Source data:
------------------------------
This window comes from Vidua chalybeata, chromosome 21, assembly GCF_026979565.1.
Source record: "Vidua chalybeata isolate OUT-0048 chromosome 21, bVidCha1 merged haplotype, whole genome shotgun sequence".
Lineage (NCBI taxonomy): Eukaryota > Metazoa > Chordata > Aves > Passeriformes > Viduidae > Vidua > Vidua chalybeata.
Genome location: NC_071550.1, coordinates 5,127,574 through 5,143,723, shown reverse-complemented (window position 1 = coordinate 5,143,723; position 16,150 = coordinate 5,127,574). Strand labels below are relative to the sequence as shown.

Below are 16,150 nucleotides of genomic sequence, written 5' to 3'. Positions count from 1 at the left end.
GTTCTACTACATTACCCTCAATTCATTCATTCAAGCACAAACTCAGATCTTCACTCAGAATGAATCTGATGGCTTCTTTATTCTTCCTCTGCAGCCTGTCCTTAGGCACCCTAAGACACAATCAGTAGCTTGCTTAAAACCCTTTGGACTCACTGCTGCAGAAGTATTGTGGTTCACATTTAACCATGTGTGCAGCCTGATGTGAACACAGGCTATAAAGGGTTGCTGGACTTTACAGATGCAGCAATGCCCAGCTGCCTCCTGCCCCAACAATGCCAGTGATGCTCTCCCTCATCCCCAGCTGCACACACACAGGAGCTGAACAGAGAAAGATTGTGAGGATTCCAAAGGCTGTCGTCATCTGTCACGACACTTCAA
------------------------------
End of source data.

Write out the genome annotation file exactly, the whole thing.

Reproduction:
This window comes from Vidua chalybeata, chromosome 21, assembly GCF_026979565.1.
Source record: "Vidua chalybeata isolate OUT-0048 chromosome 21, bVidCha1 merged haplotype, whole genome shotgun sequence".
Lineage (NCBI taxonomy): Eukaryota > Metazoa > Chordata > Aves > Passeriformes > Viduidae > Vidua > Vidua chalybeata.
Genome location: NC_071550.1, coordinates 5,127,574 through 5,143,723, shown reverse-complemented (window position 1 = coordinate 5,143,723; position 16,150 = coordinate 5,127,574). Strand labels below are relative to the sequence as shown.

Below are 16,150 nucleotides of genomic sequence, written 5' to 3'. Positions count from 1 at the left end.
GTTCTACTACATTACCCTCAATTCATTCATTCAAGCACAAACTCAGATCTTCACTCAGAATGAATCTGATGGCTTCTTTATTCTTCCTCTGCAGCCTGTCCTTAGGCACCCTAAGACACAATCAGTAGCTTGCTTAAAACCCTTTGGACTCACTGCTGCAGAAGTATTGTGGTTCACATTTAACCATGTGTGCAGCCTGATGTGAACACAGGCTATAAAGGGTTGCTGGACTTTACAGATGCAGCAATGCCCAGCTGCCTCCTGCCCCAACAATGCCAGTGATGCTCTCCCTCATCCCCAGCTGCACACACACAGGAGCTGAACAGAGAAAGATTGTGAGGATTCCAAAGGCTGTCGTCATCTGTCACGACACTTCAA